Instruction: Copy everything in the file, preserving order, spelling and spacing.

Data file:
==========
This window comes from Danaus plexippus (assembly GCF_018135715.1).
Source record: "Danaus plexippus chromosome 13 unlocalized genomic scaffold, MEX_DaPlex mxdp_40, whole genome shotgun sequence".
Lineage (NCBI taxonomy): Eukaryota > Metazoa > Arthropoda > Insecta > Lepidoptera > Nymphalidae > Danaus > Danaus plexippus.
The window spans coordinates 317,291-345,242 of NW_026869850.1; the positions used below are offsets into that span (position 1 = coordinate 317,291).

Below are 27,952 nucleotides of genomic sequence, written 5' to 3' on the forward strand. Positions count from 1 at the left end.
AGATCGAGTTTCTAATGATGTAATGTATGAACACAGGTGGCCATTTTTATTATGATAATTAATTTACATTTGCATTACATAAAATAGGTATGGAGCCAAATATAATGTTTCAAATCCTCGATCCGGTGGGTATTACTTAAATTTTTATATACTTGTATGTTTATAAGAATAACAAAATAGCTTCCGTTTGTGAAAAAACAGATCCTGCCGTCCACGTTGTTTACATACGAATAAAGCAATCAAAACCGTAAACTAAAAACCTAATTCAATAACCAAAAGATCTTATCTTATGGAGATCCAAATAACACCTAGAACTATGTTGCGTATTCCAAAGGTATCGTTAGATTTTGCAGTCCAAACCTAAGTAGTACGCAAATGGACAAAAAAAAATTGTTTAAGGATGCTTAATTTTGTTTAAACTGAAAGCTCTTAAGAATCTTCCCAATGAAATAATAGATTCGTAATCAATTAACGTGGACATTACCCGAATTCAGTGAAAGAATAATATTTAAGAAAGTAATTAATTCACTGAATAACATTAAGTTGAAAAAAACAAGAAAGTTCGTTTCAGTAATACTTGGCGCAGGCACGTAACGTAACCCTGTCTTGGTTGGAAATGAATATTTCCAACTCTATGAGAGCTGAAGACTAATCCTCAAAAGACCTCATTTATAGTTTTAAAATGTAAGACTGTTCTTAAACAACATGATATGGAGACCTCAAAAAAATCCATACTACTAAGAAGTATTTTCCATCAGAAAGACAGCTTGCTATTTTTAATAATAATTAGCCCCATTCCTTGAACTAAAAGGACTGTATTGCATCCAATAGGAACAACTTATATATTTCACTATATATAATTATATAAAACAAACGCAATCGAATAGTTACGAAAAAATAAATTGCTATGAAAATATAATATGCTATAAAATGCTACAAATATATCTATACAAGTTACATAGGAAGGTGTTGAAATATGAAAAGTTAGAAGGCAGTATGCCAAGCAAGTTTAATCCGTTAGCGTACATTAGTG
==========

This window comes from Danaus plexippus (assembly GCF_018135715.1).
Source record: "Danaus plexippus chromosome 13 unlocalized genomic scaffold, MEX_DaPlex mxdp_40, whole genome shotgun sequence".
Lineage (NCBI taxonomy): Eukaryota > Metazoa > Arthropoda > Insecta > Lepidoptera > Nymphalidae > Danaus > Danaus plexippus.
The window spans coordinates 317,291-345,242 of NW_026869850.1; the positions used below are offsets into that span (position 1 = coordinate 317,291).

Below are 27,952 nucleotides of genomic sequence, written 5' to 3' on the forward strand. Positions count from 1 at the left end.
AGATCGAGTTTCTAATGATGTAATGTATGAACACAGGTGGCCATTTTTATTATGATAATTAATTTACATTTGCATTACATAAAATAGGTATGGAGCCAAATATAATGTTTCAAATCCTCGATCCGGTGGGTATTACTTAAATTTTTATATACTTGTATGTTTATAAGAATAACAAAATAGCTTCCGTTTGTGAAAAAACAGATCCTGCCGTCCACGTTGTTTACATACGAATAAAGCAATCAAAACCGTAAACTAAAAACCTAATTCAATAACCAAAAGATCTTATCTTATGGAGATCCAAATAACACCTAGAACTATGTTGCGTATTCCAAAGGTATCGTTAGATTTTGCAGTCCAAACCTAAGTAGTACGCAAATGGACAAAAAAAAATTGTTTAAGGATGCTTAATTTTGTTTAAACTGAAAGCTCTTAAGAATCTTCCCAATGAAATAATAGATTCGTAATCAATTAACGTGGACATTACCCGAATTCAGTGAAAGAATAATATTTAAGAAAGTAATTAATTCACTGAATAACATTAAGTTGAAAAAAACAAGAAAGTTCGTTTCAGTAATACTTGGCGCAGGCACGTAACGTAACCCTGTCTTGGTTGGAAATGAATATTTCCAACTCTATGAGAGCTGAAGACTAATCCTCAAAAGACCTCATTTATAGTTTTAAAATGTAAGACTGTTCTTAAACAACATGATATGGAGACCTCAAAAAAATCCATACTACTAAGAAGTATTTTCCATCAGAAAGACAGCTTGCTATTTTTAATAATAATTAGCCCCATTCCTTGAACTAAAAGGACTGTATTGCATCCAATAGGAACAACTTATATATTTCACTATATATAATTATATAAAACAAACGCAATCGAATAGTTACGAAAAAATAAATTGCTATGAAAATATAATATGCTATAAAATGCTACAAATATATCTATACAAGTTACATAGGAAGGTGTTGAAATATGAAAAGTTAGAAGGCAGTATGCCAAGCAAGTTTAATCCGTTAGCGTACATTAGTG